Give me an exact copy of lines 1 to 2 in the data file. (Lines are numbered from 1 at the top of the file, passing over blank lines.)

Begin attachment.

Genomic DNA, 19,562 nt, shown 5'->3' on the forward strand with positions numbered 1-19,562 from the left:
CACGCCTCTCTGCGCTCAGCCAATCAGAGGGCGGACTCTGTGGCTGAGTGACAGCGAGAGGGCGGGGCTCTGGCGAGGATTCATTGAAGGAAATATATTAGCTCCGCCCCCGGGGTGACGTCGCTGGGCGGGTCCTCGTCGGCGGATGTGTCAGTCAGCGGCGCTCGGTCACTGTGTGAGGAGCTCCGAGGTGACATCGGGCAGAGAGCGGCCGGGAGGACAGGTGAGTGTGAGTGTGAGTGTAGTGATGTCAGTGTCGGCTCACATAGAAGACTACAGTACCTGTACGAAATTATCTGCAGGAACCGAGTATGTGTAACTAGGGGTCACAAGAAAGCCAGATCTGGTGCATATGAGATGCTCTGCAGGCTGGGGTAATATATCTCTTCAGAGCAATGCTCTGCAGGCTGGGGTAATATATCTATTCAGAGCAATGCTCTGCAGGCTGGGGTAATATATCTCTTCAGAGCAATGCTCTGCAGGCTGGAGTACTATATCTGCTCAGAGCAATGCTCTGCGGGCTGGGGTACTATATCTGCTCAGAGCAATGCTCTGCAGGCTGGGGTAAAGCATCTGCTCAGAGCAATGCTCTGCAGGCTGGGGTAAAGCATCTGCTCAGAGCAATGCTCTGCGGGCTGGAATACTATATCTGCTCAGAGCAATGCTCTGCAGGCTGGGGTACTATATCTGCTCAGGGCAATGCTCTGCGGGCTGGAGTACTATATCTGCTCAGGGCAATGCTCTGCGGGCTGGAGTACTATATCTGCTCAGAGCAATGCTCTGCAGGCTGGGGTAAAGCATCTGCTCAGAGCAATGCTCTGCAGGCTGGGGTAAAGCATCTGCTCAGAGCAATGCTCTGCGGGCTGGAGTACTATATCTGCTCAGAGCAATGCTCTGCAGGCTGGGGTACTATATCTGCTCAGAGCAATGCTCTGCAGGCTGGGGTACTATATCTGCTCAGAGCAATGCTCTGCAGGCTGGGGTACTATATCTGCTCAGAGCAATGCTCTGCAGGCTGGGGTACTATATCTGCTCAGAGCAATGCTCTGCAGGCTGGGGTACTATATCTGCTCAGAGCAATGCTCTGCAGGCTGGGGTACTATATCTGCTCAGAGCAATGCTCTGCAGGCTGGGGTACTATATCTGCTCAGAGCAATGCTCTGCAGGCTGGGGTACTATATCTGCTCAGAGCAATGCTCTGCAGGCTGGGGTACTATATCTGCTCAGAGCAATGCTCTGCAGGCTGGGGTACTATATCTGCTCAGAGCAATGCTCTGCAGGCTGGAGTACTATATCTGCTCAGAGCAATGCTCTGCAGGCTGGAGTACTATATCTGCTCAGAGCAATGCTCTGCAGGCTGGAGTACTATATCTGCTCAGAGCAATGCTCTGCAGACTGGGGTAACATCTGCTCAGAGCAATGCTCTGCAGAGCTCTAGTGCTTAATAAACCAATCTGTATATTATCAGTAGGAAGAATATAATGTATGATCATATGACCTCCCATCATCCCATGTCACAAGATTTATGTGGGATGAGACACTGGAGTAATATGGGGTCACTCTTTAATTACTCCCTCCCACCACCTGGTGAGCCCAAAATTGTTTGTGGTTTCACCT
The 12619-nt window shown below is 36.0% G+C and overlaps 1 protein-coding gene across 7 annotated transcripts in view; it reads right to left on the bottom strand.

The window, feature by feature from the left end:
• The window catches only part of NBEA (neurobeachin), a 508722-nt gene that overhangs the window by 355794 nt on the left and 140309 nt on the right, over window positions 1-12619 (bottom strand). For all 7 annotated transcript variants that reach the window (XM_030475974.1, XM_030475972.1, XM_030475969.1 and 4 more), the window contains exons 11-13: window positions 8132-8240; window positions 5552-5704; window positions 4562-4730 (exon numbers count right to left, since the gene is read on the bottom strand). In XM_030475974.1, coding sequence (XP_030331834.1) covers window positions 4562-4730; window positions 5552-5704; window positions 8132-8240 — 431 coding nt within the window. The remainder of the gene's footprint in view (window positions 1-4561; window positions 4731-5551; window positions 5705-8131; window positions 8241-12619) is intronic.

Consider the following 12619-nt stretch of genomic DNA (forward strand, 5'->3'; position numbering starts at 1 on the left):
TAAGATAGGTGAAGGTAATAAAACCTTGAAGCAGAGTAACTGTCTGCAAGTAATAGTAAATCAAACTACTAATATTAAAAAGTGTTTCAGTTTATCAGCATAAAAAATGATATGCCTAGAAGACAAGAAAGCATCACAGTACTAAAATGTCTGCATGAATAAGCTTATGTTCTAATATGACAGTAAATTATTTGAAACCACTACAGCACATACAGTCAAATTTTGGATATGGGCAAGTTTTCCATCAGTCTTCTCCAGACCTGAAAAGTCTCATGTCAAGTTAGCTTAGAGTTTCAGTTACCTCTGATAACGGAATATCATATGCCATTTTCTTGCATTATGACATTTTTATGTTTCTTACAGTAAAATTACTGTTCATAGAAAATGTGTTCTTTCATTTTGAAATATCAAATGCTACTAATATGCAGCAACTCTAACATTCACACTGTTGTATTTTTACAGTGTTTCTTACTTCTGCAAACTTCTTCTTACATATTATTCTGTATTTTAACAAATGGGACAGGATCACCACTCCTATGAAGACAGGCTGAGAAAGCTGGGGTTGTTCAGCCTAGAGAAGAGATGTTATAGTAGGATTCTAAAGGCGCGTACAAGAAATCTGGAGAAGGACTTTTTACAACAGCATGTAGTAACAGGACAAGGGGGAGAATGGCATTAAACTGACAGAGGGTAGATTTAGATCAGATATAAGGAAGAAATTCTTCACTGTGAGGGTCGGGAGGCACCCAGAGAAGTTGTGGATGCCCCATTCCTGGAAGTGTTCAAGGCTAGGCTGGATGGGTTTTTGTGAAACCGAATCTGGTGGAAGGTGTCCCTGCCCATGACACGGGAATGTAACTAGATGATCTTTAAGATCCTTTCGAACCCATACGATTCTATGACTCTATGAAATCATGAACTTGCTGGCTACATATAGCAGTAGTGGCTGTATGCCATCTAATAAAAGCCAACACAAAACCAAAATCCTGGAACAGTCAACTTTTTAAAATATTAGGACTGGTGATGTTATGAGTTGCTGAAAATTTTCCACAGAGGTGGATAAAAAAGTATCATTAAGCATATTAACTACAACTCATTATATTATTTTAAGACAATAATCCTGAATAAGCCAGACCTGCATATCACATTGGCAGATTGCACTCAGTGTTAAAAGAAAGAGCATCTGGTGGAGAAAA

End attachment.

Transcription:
Genomic DNA, 19,562 nt, shown 5'->3' on the forward strand with positions numbered 1-19,562 from the left:
CACGCCTCTCTGCGCTCAGCCAATCAGAGGGCGGACTCTGTGGCTGAGTGACAGCGAGAGGGCGGGGCTCTGGCGAGGATTCATTGAAGGAAATATATTAGCTCCGCCCCCGGGGTGACGTCGCTGGGCGGGTCCTCGTCGGCGGATGTGTCAGTCAGCGGCGCTCGGTCACTGTGTGAGGAGCTCCGAGGTGACATCGGGCAGAGAGCGGCCGGGAGGACAGGTGAGTGTGAGTGTGAGTGTAGTGATGTCAGTGTCGGCTCACATAGAAGACTACAGTACCTGTACGAAATTATCTGCAGGAACCGAGTATGTGTAACTAGGGGTCACAAGAAAGCCAGATCTGGTGCATATGAGATGCTCTGCAGGCTGGGGTAATATATCTCTTCAGAGCAATGCTCTGCAGGCTGGGGTAATATATCTATTCAGAGCAATGCTCTGCAGGCTGGGGTAATATATCTCTTCAGAGCAATGCTCTGCAGGCTGGAGTACTATATCTGCTCAGAGCAATGCTCTGCGGGCTGGGGTACTATATCTGCTCAGAGCAATGCTCTGCAGGCTGGGGTAAAGCATCTGCTCAGAGCAATGCTCTGCAGGCTGGGGTAAAGCATCTGCTCAGAGCAATGCTCTGCGGGCTGGAATACTATATCTGCTCAGAGCAATGCTCTGCAGGCTGGGGTACTATATCTGCTCAGGGCAATGCTCTGCGGGCTGGAGTACTATATCTGCTCAGGGCAATGCTCTGCGGGCTGGAGTACTATATCTGCTCAGAGCAATGCTCTGCAGGCTGGGGTAAAGCATCTGCTCAGAGCAATGCTCTGCAGGCTGGGGTAAAGCATCTGCTCAGAGCAATGCTCTGCGGGCTGGAGTACTATATCTGCTCAGAGCAATGCTCTGCAGGCTGGGGTACTATATCTGCTCAGAGCAATGCTCTGCAGGCTGGGGTACTATATCTGCTCAGAGCAATGCTCTGCAGGCTGGGGTACTATATCTGCTCAGAGCAATGCTCTGCAGGCTGGGGTACTATATCTGCTCAGAGCAATGCTCTGCAGGCTGGGGTACTATATCTGCTCAGAGCAATGCTCTGCAGGCTGGGGTACTATATCTGCTCAGAGCAATGCTCTGCAGGCTGGGGTACTATATCTGCTCAGAGCAATGCTCTGCAGGCTGGGGTACTATATCTGCTCAGAGCAATGCTCTGCAGGCTGGGGTACTATATCTGCTCAGAGCAATGCTCTGCAGGCTGGGGTACTATATCTGCTCAGAGCAATGCTCTGCAGGCTGGAGTACTATATCTGCTCAGAGCAATGCTCTGCAGGCTGGAGTACTATATCTGCTCAGAGCAATGCTCTGCAGGCTGGAGTACTATATCTGCTCAGAGCAATGCTCTGCAGACTGGGGTAACATCTGCTCAGAGCAATGCTCTGCAGAGCTCTAGTGCTTAATAAACCAATCTGTATATTATCAGTAGGAAGAATATAATGTATGATCATATGACCTCCCATCATCCCATGTCACAAGATTTATGTGGGATGAGACACTGGAGTAATATGGGGTCACTCTTTAATTACTCCCTCCCACCACCTGGTGAGCCCAAAATTGTTTGTGGTTTCACCT